New Home Sales Ease while confidence falls
WASHINGTON – New home sales in May fell more than expected while consumer confidence in June hit a 10-month low amid worries about jobs and the business climate, adding to signs of sluggish economic growth this year.
“These are numbers that are consistent with a slowing down in activity, a moderation on the consumption side,” said Steven Wieting, an economist with Citigroup Global Markets, Inc., in New York.
Sales of new U.S. homes fell 1.6 percent last month to an annual rate of 915,000 from a downwardly revised rate of 930,000 in April, the Commerce Department said on Tuesday. Analysts had been looking for May new home sales of 925,000.
While sales fell, prices rose. The median sales price of a new home climbed 1.5 percent in May to $236,100 from $232,700 in April. That marked a reversal for new homes from April, when prices fell a record amount but sales rose strongly.
However, adding to the gloomy picture for housing, a measure of existing U.S. single-family home prices showed a decline in April, extending a string of negative annual returns that started in January, according to Standard & Poor’s/Case Shiller home prices indexes released on Tuesday.
As woes deepened for the housing sector, the second-largest U.S. home builder, Lennar Corp. (NYSE:LEN – news), posted a quarterly loss, forecast a loss for the current quarter, and warned the housing market could tumble further.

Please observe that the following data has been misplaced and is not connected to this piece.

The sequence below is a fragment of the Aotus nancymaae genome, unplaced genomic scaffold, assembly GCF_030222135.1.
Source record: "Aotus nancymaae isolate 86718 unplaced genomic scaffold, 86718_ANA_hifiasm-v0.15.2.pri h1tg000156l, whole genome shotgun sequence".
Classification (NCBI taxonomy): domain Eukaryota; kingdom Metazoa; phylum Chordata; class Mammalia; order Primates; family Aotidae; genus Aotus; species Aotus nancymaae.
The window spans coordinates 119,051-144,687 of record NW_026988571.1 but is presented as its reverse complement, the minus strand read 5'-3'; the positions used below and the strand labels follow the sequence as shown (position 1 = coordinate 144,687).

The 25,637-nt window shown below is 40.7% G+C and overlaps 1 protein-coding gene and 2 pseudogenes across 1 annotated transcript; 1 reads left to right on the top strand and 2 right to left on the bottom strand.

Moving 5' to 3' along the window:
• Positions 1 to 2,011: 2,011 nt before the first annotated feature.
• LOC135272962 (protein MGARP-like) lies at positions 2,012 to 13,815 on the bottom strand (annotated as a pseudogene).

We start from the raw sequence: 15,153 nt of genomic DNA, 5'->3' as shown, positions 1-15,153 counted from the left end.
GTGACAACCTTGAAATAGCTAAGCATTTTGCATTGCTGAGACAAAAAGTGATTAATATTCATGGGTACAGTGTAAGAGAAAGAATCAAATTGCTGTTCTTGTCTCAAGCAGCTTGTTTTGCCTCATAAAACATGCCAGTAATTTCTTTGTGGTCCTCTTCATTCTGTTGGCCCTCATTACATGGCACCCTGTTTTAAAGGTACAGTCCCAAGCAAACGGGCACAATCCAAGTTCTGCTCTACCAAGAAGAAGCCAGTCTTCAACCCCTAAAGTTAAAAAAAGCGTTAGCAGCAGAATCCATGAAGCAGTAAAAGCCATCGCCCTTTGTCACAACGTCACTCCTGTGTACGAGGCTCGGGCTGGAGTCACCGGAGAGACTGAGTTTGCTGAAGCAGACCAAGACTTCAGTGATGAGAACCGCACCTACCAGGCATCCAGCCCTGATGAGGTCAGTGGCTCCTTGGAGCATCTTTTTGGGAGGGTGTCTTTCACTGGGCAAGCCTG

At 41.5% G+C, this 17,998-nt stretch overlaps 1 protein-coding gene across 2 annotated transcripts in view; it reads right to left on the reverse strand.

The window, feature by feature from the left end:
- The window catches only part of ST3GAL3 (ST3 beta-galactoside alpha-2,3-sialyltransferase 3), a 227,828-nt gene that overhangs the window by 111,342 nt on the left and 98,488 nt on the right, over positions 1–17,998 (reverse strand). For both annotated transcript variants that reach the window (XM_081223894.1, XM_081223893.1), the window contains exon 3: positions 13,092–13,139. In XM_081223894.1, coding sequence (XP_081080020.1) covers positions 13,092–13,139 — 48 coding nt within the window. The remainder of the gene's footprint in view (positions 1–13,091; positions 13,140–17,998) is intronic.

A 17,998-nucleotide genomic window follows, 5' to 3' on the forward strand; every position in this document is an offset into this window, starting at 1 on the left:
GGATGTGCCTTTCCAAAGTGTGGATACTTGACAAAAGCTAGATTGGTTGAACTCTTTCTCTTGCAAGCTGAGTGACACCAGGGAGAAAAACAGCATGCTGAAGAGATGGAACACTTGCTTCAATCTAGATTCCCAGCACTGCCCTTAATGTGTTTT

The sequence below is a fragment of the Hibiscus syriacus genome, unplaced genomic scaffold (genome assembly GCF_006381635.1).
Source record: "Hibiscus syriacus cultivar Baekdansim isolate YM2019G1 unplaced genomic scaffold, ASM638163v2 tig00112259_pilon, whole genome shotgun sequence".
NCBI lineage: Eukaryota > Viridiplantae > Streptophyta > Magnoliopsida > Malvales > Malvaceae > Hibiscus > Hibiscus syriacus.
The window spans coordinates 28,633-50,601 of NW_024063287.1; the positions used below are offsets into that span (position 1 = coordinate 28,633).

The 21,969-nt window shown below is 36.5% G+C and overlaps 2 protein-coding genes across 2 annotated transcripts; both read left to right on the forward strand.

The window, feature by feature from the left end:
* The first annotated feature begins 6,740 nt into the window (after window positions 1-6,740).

The drag the struggling housing market has created for the broader economy looks set to persist, analysts said.
“Housing’s contribution to (economic) growth will be negative in both the second quarter and the third quarter,” said Steven Wood, chief economist at Insight Economics in Danville, California.
Stocks rose as investors snapped up share in sectors likely to weather any slowdown in growth, and on lower oil prices. The Dow Jones industrial average was up 0.4 percent, to just over 13,433 in mid-day trading on the New York Stock Exchange.
Treasury debt prices fell on profit-taking before an auction of two-year notes. Currency trading was little affected by the data as investors looked ahead to the outcome of Federal Reserve policy meeting on Thursday.
Consumer confidence in June fell more than expected.
The Conference Board said its index of consumer sentiment fell to 103.9 this month, the weakest since August 2006, from an upwardly revised 108.5 in May. Economists polled by Reuters had been looking for a reading of 105.5.
Also on Tuesday, the Federal Reserve Bank of Richmond said its composite manufacturing index rose to 4 in June from -10 in May.
Early in the day, data showed chain store sales growth slipping last week. Redbook Research said chain store sales rose only 1.4 percent last week from a year earlier, while the International Council of Shopping Centers and UBS Securities said sales rose 1.7 percent for the week versus a year ago.